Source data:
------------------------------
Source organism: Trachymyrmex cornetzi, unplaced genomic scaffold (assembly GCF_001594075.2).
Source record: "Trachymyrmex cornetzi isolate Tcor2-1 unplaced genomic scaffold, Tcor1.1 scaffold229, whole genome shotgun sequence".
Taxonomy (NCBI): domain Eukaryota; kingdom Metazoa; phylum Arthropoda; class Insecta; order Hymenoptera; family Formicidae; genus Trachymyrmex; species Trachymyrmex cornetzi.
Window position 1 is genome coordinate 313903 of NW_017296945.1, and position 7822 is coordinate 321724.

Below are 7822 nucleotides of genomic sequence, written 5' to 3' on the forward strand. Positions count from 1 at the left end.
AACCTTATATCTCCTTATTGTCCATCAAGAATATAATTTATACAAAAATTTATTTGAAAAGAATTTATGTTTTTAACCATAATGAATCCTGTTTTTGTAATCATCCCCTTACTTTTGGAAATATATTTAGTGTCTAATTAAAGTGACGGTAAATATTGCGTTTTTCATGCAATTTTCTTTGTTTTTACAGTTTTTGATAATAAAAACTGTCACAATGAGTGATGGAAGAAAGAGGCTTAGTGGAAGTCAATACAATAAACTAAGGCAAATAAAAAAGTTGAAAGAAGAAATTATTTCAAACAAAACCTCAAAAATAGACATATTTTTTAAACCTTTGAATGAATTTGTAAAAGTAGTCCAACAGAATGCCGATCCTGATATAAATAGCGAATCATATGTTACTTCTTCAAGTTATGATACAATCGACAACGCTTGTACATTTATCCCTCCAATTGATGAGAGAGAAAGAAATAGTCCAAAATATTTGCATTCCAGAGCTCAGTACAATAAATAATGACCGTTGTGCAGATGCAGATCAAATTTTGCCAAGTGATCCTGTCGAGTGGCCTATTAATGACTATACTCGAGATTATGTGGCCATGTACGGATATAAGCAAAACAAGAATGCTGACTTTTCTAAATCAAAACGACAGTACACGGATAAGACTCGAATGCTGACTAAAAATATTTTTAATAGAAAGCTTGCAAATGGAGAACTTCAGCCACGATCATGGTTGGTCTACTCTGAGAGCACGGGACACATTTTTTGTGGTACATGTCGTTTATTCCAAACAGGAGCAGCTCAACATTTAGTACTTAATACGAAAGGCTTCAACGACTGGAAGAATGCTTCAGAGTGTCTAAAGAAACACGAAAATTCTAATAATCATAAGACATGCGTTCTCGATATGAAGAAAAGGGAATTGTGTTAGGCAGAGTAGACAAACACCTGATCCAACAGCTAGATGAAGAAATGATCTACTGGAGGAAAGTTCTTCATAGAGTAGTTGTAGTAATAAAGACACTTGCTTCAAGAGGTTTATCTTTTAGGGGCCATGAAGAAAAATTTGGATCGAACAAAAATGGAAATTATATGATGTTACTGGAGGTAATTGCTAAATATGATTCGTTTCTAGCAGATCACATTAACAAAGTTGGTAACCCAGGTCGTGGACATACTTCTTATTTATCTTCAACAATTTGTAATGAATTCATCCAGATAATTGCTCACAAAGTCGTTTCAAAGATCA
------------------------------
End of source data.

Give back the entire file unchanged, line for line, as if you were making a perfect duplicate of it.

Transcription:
Source organism: Trachymyrmex cornetzi, unplaced genomic scaffold (assembly GCF_001594075.2).
Source record: "Trachymyrmex cornetzi isolate Tcor2-1 unplaced genomic scaffold, Tcor1.1 scaffold229, whole genome shotgun sequence".
Taxonomy (NCBI): domain Eukaryota; kingdom Metazoa; phylum Arthropoda; class Insecta; order Hymenoptera; family Formicidae; genus Trachymyrmex; species Trachymyrmex cornetzi.
Window position 1 is genome coordinate 313903 of NW_017296945.1, and position 7822 is coordinate 321724.

Below are 7822 nucleotides of genomic sequence, written 5' to 3' on the forward strand. Positions count from 1 at the left end.
AACCTTATATCTCCTTATTGTCCATCAAGAATATAATTTATACAAAAATTTATTTGAAAAGAATTTATGTTTTTAACCATAATGAATCCTGTTTTTGTAATCATCCCCTTACTTTTGGAAATATATTTAGTGTCTAATTAAAGTGACGGTAAATATTGCGTTTTTCATGCAATTTTCTTTGTTTTTACAGTTTTTGATAATAAAAACTGTCACAATGAGTGATGGAAGAAAGAGGCTTAGTGGAAGTCAATACAATAAACTAAGGCAAATAAAAAAGTTGAAAGAAGAAATTATTTCAAACAAAACCTCAAAAATAGACATATTTTTTAAACCTTTGAATGAATTTGTAAAAGTAGTCCAACAGAATGCCGATCCTGATATAAATAGCGAATCATATGTTACTTCTTCAAGTTATGATACAATCGACAACGCTTGTACATTTATCCCTCCAATTGATGAGAGAGAAAGAAATAGTCCAAAATATTTGCATTCCAGAGCTCAGTACAATAAATAATGACCGTTGTGCAGATGCAGATCAAATTTTGCCAAGTGATCCTGTCGAGTGGCCTATTAATGACTATACTCGAGATTATGTGGCCATGTACGGATATAAGCAAAACAAGAATGCTGACTTTTCTAAATCAAAACGACAGTACACGGATAAGACTCGAATGCTGACTAAAAATATTTTTAATAGAAAGCTTGCAAATGGAGAACTTCAGCCACGATCATGGTTGGTCTACTCTGAGAGCACGGGACACATTTTTTGTGGTACATGTCGTTTATTCCAAACAGGAGCAGCTCAACATTTAGTACTTAATACGAAAGGCTTCAACGACTGGAAGAATGCTTCAGAGTGTCTAAAGAAACACGAAAATTCTAATAATCATAAGACATGCGTTCTCGATATGAAGAAAAGGGAATTGTGTTAGGCAGAGTAGACAAACACCTGATCCAACAGCTAGATGAAGAAATGATCTACTGGAGGAAAGTTCTTCATAGAGTAGTTGTAGTAATAAAGACACTTGCTTCAAGAGGTTTATCTTTTAGGGGCCATGAAGAAAAATTTGGATCGAACAAAAATGGAAATTATATGATGTTACTGGAGGTAATTGCTAAATATGATTCGTTTCTAGCAGATCACATTAACAAAGTTGGTAACCCAGGTCGTGGACATACTTCTTATTTATCTTCAACAATTTGTAATGAATTCATCCAGATAATTGCTCACAAAGTCGTTTCAAAGATCA